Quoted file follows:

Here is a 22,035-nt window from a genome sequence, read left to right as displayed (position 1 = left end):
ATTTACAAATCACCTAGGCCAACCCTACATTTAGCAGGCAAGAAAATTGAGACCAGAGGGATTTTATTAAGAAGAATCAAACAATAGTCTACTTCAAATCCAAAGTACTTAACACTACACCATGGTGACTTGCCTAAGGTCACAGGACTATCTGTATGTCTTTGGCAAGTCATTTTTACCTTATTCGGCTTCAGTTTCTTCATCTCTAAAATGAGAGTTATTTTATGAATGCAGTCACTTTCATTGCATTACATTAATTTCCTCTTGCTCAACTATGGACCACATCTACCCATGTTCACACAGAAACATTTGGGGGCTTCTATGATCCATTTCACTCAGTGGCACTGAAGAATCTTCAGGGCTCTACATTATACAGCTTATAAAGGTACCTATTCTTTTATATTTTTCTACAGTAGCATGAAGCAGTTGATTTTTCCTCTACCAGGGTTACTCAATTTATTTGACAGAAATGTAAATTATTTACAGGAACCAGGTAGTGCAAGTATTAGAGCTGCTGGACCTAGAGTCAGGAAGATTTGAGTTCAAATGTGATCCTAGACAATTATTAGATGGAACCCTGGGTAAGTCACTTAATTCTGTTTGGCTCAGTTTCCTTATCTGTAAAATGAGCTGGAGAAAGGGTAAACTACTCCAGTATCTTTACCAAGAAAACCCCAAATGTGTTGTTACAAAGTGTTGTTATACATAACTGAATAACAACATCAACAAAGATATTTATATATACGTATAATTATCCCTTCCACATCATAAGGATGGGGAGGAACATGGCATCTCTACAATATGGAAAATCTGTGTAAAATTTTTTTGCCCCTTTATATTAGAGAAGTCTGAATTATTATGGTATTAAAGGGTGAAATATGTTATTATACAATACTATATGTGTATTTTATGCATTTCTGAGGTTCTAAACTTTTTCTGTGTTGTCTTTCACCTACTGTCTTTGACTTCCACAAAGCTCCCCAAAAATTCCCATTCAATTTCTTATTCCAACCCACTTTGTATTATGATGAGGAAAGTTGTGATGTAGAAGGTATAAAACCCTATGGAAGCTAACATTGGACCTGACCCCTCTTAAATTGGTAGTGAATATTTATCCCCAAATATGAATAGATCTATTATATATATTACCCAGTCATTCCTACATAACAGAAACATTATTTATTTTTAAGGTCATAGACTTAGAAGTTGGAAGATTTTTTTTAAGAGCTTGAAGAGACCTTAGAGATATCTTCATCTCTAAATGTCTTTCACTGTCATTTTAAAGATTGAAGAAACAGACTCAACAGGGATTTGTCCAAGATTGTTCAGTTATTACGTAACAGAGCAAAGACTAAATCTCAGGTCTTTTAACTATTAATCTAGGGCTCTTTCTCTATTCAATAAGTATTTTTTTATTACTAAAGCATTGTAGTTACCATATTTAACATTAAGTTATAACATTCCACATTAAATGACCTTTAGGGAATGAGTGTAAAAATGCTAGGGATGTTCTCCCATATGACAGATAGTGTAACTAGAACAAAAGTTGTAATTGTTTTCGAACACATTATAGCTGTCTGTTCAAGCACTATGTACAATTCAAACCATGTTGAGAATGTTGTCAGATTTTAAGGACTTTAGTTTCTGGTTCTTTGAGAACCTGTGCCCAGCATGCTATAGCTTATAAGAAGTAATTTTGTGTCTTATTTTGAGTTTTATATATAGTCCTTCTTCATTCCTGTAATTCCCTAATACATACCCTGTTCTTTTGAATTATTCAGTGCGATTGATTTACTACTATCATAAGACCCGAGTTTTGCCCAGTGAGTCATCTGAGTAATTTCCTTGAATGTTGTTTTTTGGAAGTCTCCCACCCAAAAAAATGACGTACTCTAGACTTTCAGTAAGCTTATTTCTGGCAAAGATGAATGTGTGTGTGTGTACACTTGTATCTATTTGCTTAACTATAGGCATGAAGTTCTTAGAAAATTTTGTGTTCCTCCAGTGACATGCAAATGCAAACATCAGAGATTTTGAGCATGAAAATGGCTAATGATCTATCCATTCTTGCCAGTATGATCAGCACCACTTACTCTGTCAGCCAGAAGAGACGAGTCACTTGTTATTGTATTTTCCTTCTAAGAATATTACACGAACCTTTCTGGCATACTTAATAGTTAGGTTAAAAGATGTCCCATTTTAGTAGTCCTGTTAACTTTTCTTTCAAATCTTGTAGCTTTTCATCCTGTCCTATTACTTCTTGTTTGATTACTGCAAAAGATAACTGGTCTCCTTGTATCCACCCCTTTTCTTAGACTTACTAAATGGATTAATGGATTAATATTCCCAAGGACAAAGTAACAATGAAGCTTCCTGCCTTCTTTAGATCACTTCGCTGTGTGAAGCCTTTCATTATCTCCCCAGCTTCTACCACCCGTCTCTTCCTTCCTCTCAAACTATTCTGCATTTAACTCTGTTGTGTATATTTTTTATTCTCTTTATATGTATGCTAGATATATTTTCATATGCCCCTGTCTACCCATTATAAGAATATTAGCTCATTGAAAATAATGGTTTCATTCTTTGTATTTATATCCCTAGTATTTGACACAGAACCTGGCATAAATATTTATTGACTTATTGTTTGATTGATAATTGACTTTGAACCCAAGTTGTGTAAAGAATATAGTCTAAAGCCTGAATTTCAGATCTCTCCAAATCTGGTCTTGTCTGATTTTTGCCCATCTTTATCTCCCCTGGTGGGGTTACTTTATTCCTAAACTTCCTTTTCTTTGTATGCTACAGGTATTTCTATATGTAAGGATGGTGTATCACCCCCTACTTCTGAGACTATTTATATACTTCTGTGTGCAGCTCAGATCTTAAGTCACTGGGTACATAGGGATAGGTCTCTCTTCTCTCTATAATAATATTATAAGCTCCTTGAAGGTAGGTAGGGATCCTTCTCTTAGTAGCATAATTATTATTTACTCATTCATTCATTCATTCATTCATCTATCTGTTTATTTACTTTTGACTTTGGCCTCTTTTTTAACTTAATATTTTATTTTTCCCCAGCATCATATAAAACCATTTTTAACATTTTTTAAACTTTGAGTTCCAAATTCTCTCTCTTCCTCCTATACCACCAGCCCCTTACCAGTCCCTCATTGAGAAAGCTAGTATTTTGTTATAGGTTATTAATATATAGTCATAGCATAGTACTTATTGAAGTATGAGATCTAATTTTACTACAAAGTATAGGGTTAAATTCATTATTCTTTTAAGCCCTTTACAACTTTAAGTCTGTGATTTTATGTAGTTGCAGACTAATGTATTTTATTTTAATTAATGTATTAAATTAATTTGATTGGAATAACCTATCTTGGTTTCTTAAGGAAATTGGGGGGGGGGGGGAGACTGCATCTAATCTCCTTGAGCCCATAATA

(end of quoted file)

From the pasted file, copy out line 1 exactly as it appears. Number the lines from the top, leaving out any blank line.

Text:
Here is a 22,035-nt window from a genome sequence, read left to right as displayed (position 1 = left end):